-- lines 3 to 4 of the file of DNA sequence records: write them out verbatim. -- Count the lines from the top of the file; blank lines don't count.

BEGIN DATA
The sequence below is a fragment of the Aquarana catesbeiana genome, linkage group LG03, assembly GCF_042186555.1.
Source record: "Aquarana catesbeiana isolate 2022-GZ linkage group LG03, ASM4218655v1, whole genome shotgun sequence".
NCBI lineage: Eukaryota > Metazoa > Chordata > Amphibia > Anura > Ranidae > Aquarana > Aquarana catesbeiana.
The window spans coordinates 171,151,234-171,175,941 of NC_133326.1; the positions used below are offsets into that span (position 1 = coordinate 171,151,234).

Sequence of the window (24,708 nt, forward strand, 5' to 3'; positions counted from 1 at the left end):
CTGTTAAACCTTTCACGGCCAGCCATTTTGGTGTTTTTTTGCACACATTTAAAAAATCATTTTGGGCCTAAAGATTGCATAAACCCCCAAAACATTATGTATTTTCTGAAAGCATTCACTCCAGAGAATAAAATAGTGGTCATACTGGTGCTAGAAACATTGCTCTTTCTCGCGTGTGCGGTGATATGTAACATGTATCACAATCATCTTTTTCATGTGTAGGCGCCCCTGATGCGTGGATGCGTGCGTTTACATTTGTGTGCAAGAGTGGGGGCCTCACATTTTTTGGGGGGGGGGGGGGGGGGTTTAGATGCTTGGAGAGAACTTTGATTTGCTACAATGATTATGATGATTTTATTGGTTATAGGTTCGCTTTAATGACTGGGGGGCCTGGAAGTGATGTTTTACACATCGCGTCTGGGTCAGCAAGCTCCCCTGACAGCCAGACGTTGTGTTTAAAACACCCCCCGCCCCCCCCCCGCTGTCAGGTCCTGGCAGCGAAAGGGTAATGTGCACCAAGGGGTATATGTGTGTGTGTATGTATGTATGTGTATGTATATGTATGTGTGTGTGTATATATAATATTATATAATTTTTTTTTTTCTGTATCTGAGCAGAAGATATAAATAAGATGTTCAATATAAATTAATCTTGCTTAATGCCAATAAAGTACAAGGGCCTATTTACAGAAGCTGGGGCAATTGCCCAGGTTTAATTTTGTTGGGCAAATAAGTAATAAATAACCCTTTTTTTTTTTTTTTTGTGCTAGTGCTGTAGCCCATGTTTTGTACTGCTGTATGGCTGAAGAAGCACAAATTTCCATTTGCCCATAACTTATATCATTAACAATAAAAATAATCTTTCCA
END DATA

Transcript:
NCBI lineage: Eukaryota > Metazoa > Chordata > Amphibia > Anura > Ranidae > Aquarana > Aquarana catesbeiana.
The window spans coordinates 171,151,234-171,175,941 of NC_133326.1; the positions used below are offsets into that span (position 1 = coordinate 171,151,234).